13 Oct 2016 13:55 - 13 Oct 2016 17:44#1271861by Coral
Bit uncertain on this as I am drinker when I go to cricket or rugby, and certainly in the ground. I enjoy that I can do this. And at football it is a shame that I can't be trusted to have a pint. And I can drink before and at the ground in bars so why not at the pitch?
But until Liverpool and Man utd fans can sit together in the same stand without a) there being violence and b) people saying how silly it was to let the fans sit together (see England Russia in the Euros) alcohol should not be allowed. If fans can't be trusted to watch a game of football together, then I don't trust them to have a drink in view of the pitch. In fact I would go backwards from this and say you can't go to a game if drunk and not drink at a game full stop. Rugby and cricket are two sports picked out where you can drink, but they also don't have segregation. Last week I sat at a Wasps game with Quinn’s fans, wasps fans, and the odd Tigers fan, with a beer.
I get that it should be on an individual basis but unfortunately football has to be treated differently. Lots of things are done to the group and not the individual in football crowds to prevent trouble.
I'm happy to leave it as it is. Not much fun having to get up every 10 minutes because the person next to you needs another pint/a piss, which is what always seems to happen at the cricket. It's only a couple of hours, surely we can cope without a beer for that period of time?
And as for coaches - well, the same thing applies really. And as a Plymouth Argyle fan who regularly goes on very long coach trips, I'm generally glad that I can rely on my fellow passengers not being tanked up for the 16-hour return trip to Hartlepool or wherever.
By definition, all football fans are criminals. Just buying a ticket for a match labels you as a criminal. None of this is about the effects alcohol has on fans it is just a punishment for being a football fan. Home game 3.00 k.o.; get to the pub about 11; few beers; off to the match at 2.00; another beer at the ground. Apparently that is all OK. Drink in sight of the pitch? Oh no. Shock horror. What disruption that would bring. Away game; met at 9.00; coach (no drink) to pub a little distance from ground; few beers; another beer in the ground. All OK. Drink in sight of the pitch? Oh no. Shock horror. Serves no useful purpose except to punish the fans for being fans. QED.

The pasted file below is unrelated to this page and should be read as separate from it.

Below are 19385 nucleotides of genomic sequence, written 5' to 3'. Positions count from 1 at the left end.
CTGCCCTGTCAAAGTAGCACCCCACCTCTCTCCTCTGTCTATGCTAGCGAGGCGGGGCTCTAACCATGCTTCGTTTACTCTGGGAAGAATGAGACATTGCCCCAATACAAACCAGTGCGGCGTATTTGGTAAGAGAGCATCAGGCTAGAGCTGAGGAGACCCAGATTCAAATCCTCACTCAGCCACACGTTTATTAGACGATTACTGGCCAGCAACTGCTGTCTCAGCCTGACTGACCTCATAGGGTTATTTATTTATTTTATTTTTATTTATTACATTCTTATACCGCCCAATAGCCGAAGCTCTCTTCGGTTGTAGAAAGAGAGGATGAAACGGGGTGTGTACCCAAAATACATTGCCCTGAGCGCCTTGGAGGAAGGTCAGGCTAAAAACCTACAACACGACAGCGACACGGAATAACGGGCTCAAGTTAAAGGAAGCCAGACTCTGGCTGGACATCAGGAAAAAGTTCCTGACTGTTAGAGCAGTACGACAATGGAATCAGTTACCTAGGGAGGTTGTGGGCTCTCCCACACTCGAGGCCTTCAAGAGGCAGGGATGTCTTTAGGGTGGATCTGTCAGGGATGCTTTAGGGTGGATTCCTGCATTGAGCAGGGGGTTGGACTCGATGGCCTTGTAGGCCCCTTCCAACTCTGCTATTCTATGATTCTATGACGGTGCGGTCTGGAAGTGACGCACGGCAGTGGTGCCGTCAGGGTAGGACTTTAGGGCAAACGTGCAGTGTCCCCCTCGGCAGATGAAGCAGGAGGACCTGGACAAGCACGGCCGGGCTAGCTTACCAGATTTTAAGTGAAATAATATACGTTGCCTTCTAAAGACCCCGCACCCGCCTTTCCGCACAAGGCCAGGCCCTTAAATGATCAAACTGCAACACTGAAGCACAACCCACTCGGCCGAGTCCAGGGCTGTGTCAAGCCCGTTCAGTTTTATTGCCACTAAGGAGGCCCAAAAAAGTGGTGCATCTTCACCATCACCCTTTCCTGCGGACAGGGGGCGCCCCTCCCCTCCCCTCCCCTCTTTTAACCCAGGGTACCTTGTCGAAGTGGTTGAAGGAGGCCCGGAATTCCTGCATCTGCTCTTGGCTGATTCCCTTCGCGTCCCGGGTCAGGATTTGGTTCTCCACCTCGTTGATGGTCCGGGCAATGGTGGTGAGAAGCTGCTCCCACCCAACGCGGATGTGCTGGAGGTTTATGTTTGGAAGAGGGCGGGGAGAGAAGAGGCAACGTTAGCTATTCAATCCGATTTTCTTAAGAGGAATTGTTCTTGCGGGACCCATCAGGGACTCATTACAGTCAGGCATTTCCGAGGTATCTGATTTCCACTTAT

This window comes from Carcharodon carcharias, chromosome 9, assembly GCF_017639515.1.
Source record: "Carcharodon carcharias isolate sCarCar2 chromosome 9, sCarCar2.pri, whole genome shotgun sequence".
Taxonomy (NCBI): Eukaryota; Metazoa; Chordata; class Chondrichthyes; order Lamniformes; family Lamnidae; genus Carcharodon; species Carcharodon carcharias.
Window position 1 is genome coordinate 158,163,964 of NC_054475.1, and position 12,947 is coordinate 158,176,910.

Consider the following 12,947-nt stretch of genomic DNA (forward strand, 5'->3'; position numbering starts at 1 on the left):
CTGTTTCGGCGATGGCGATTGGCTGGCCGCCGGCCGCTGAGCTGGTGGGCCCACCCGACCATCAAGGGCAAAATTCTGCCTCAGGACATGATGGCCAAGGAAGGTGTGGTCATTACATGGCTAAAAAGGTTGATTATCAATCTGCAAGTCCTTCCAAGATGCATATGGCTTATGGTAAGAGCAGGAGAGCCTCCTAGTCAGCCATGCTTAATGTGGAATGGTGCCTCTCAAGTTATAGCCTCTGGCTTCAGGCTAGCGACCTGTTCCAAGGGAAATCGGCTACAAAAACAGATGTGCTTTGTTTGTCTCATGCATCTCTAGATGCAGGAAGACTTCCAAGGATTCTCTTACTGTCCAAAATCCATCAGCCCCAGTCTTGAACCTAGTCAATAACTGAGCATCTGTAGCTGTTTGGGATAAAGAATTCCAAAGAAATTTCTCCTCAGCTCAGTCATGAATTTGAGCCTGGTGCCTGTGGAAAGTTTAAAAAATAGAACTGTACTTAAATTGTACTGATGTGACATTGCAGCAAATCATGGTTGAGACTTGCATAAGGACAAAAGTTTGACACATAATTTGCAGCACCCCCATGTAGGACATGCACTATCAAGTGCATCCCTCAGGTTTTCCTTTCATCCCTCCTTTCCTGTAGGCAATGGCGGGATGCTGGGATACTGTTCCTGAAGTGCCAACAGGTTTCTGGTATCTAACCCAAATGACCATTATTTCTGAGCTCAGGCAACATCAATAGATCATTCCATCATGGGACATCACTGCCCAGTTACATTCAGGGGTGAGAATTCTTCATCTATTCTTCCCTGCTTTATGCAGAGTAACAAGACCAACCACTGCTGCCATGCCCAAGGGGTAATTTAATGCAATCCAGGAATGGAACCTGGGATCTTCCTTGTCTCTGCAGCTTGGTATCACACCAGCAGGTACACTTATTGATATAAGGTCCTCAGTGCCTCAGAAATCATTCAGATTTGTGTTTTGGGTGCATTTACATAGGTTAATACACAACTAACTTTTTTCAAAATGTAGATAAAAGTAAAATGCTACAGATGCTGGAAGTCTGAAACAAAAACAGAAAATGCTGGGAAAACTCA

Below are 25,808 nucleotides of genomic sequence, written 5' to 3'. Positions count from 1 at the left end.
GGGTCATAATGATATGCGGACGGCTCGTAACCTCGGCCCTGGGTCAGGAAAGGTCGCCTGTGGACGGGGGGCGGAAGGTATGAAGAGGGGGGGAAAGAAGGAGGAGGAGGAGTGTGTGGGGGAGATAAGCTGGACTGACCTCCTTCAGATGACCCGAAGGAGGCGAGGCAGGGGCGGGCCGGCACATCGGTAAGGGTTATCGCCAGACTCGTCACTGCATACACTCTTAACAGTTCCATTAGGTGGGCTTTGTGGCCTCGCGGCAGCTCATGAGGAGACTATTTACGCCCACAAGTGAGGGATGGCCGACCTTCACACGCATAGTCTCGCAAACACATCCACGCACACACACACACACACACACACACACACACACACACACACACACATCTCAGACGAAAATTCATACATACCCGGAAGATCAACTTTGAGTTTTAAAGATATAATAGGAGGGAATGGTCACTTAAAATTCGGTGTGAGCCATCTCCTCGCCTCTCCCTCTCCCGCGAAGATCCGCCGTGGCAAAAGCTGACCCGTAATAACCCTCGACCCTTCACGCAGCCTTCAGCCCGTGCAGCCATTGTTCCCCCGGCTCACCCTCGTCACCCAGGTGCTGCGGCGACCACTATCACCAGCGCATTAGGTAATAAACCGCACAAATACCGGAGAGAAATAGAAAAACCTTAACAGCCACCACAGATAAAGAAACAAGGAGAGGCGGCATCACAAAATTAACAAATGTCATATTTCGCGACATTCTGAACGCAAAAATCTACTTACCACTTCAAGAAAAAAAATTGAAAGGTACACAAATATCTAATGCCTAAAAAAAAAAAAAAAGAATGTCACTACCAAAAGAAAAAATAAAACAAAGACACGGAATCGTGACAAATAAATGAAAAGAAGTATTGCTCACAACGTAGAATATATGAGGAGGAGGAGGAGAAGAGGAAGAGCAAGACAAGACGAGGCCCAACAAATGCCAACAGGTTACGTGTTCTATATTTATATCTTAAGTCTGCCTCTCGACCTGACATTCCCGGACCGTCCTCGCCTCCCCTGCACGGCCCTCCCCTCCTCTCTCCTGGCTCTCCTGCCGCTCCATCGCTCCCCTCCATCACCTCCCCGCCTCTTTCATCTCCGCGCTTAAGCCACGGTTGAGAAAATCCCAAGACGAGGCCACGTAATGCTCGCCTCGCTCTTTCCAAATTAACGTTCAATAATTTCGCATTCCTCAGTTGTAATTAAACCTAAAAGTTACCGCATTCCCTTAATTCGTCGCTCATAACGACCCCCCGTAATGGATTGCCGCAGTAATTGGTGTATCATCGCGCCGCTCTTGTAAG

14 Oct 2016 11:23 - 14 Oct 2016 11:24#1272148by lucaswillis
The crowd becomes aggressive during the football match and they wish to celebrate the victory in a weird way. As they drink alcohol, it becomes uncontrollable. So, it is good to have a control over this in a football game environment. It would have impact on the marketing of a alcohol brand as well. All businessmen look for a loophole to stuff their product to get the business. I used to drink at the ground while watching rugby and cricket, but I can enjoy football without a glass of beer. I wholly agree with what has wrote in the article
because I know how aggressive a football match is. It is uncontrollable feelings of people.
Liffrock speaks for me. You're there to watch the game.
It always mystifies me when I read blog pieces, often groundhopping ones, where the writer mentions missing important action through still being in the beer queue.
I know with rugby internationals, a lot of fans miss them altogether as they're comatose from all the drinking on the way to the venue. Or they get into the ground, but can't remember a thing about the game afterwards.
I sometimes wonder if the group of people that go to sport to enjoy the sport for its own sake are in an actual minority, compared to the ones who are 'only here for the beer' or to take selfies, get themselves on the big screen etc.
I will confess to having watched England v Pacific Islands and not really having a clue what was going on. I was 10 pints in having watched cars get stuck in the tidal waters of the Thames at a pub. Before carrying on at Twickenham. It was similar to going to a gig in that sense. Usually I attend for the sake of sport and was annoyed with myself for getting so carried away. However that was just what the group I was in do. Similar often happens in cricket. I am glad that football forces groups to be less inclined to get obliterated.
As someone who has a season ticket in a normally very sober family stand, it always seems sad and pathetic when the very occasional drunk turns up, usually behaving quite inappropriately. If people need to be drunk to enjoy a game then fair enough, but make sure they're well segregated from those who actually prefer to watch events unfolding on the pitch. It always amazes me how some people are prepared to pay rip-off prices for appalling, bottled gnats piss inside the ground.